I'm not sure where you live, but being born and raised in Southern California - I know one thing; earthquakes can be really dangerous, and even more so than other natural disasters as they're highly unpredictable. Sometimes you need to prepare beyond a bug out bag, and in this article, I'm going to show you how to prepare your own home in case such a disaster does strike.
As you probably know, the weather department can predict and warn people against certain types of natural disasters such as:
However, even with advanced technology, we don’t yet have a fool-proof system for determining the locations and magnitudes of upcoming earthquakes.
Scientists do have a general idea on which areas are most prone to earthquakes – but unfortunately, they can't tell the exact time when the catastrophe will occur.
So, the only way to minimize loss of life and property during a quake is to prepare beforehand.
Here are 5 easy tips to prepare your property for seismic activity:
1) Get your home insured against earthquakes:
This step is especially crucial if your region is highly susceptible to quakes.
Depending upon the magnitude, a quake can cause hundreds of thousands (even millions) of dollars’ worth of damage to a property.
If disaster does strike (scientists suggest that someday, it sure will), your insurance can be an absolute blessing. It can help you to rebuild your home or buy a new home and continue to live life normally. Many insurance policies do not provide earthquake coverage but it may be available as an optional extra.
If you already have a policy in place, upgrade it so that it covers earthquake damages as well. All the information mentioned in this article can't help you that much if you don't have (or don’t plan to get) earthquake insurance. Please don’t make the mistake of ignoring this step.
Take a look at the places that have been affected by hurricane Katrina – many people have not been able to rebuild their properties due to lack of funds. Unfortunately, they are forced to live in run-down homes and temporary shelters even years after the cataclysmic event shook their world forever.
2) Make sure that your home has a strong foundation:
Most new homes are built upon a foundation but many older properties are held in place simply by their own weight. In order for your home to be able to withstand tremors, it must be fixed firmly to the ground – otherwise, it will wobble, crack, and crumble. Also, the walls and roof should be attached strongly to each other. Here are a couple of ways to reinforce the structural integrity of your house:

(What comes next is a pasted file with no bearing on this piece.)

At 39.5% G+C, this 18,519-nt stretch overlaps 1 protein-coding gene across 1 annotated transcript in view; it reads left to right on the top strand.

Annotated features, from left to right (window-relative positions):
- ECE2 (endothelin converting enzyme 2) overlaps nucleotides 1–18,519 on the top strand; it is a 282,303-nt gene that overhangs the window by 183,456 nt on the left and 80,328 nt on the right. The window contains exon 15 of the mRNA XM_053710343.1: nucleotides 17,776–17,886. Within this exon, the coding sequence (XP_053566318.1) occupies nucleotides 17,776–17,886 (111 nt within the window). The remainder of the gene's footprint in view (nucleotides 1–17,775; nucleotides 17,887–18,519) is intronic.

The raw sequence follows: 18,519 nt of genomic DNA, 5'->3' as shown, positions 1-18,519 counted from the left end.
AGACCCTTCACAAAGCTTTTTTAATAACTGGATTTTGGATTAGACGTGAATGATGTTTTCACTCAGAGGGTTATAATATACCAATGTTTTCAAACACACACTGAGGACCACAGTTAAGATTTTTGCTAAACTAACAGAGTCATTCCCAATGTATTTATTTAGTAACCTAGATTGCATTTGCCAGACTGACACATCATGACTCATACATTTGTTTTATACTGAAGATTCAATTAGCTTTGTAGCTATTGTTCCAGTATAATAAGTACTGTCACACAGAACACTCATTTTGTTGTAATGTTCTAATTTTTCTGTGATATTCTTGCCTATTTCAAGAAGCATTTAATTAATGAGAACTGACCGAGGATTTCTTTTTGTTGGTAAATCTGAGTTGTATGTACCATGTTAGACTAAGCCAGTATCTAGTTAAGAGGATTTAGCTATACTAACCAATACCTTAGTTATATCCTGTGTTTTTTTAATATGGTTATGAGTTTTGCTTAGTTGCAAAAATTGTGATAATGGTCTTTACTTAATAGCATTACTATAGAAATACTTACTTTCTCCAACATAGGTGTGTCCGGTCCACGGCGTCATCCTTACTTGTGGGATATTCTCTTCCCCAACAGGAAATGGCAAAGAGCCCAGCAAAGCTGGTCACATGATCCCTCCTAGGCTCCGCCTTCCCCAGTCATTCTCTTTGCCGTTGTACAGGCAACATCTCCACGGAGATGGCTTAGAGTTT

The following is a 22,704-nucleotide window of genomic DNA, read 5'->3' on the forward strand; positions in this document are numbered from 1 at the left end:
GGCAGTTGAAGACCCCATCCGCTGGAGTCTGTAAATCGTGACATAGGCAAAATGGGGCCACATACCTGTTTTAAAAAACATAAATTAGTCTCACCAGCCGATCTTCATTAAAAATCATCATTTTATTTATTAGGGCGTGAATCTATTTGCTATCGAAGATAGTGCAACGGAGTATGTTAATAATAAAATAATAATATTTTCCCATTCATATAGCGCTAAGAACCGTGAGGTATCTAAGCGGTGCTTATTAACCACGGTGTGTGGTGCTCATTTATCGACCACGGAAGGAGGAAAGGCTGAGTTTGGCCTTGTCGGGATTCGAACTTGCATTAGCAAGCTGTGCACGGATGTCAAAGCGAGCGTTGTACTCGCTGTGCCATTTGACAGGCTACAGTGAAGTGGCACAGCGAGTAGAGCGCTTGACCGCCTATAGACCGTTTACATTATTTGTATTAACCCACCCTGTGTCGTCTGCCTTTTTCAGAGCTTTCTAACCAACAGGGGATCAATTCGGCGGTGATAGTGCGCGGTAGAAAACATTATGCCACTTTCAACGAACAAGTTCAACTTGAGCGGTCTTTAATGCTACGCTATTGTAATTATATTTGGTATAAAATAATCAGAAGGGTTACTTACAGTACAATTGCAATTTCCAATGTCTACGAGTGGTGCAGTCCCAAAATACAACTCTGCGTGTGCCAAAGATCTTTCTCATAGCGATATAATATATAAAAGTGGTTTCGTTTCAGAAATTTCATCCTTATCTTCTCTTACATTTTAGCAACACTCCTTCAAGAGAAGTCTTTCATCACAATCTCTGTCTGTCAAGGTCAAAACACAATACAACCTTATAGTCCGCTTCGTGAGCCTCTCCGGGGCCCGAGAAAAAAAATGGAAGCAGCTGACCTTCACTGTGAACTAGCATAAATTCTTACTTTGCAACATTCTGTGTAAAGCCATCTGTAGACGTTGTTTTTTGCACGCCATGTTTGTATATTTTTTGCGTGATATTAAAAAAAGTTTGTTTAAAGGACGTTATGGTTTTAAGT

Add anchor bolts between the house and its foundation. Steel plates will also do the job. This procedure is not as expensive as you think. Spend a few hundred dollars and prevent your home from crumbling, being overturned, or sliding off during a quake.
- Fix cracks in your walls or in the roof (if any).
- Brace the cripple wall of your home. A house’s cripple wall is usually its weakest part. (This is the wall between the foundation and the first floor.)
- Reinforce chimneys and other attached structures such as garages, joint sheds, etc.
3) Use flexible connectors for gas and water to prevent leaks.
Gas leaks can be several times more dangerous than the earthquake itself. Invest in an automatic shut-off device (activates upon breakage of connectors) or install a main switch to turn off gas and power supply completely. If your home has any plumbing or electrical faults, get them repaired as soon as possible.
4) Many people ignore this completely – Understand that glass becomes your sworn enemy during natural disasters.
Pieces of broken glass get strewn about and may cause serious wounds and bleeding. You can easily prevent this by installing a clear, shatterproof film over glass surfaces.
This way, even if the glass does break – it will be held together by the film.
Shatterproof films are not expensive at all – they can even be purchased online for a few dollars.
Installation is quite easy and requires only a few common tools. Not only do the films prevent shattering, but they also keep out harmful UV rays. Sounds like the perfect weekend project, doesn’t it?
5) Pay attention to the layout of furniture within your home:
Heavy objects such as dressers, water heaters, etc. should not be left hanging or unsecured. Place them close to the ground and anchor them to the wall with bolts. Don’t hang paintings, glass lamps, chandeliers, and other decorative pieces directly above beds and sofas. All cupboards should have safety latches to prevent contents from spilling out. Also, don’t put pesticides, cleaning agents, and other chemicals on top of wardrobes and on high shelves. Think twice before investing in a glass-top table. You should have a sturdy piece of furniture to hide under during an earthquake – a strong wood top table or bed is ideal. A glass-top table may look nice, but in an emergency, it's pretty useless.
If you’re buying or renting a house, make sure that it complies with the local earthquake regulations. Last but not the least, buy a battery operated radio. I know it's a bit old fashioned but it may be your only source for receiving communication during a quake as power lines and mobile networks are usually down.
About the Author: J.D. Phillips Runs SurvivalCrackas.com and lives with his family in Southern California. You can follow him on Facebook and download his Guide How to Build the Ultimate Disaster Kit free of charge from his website, linked above!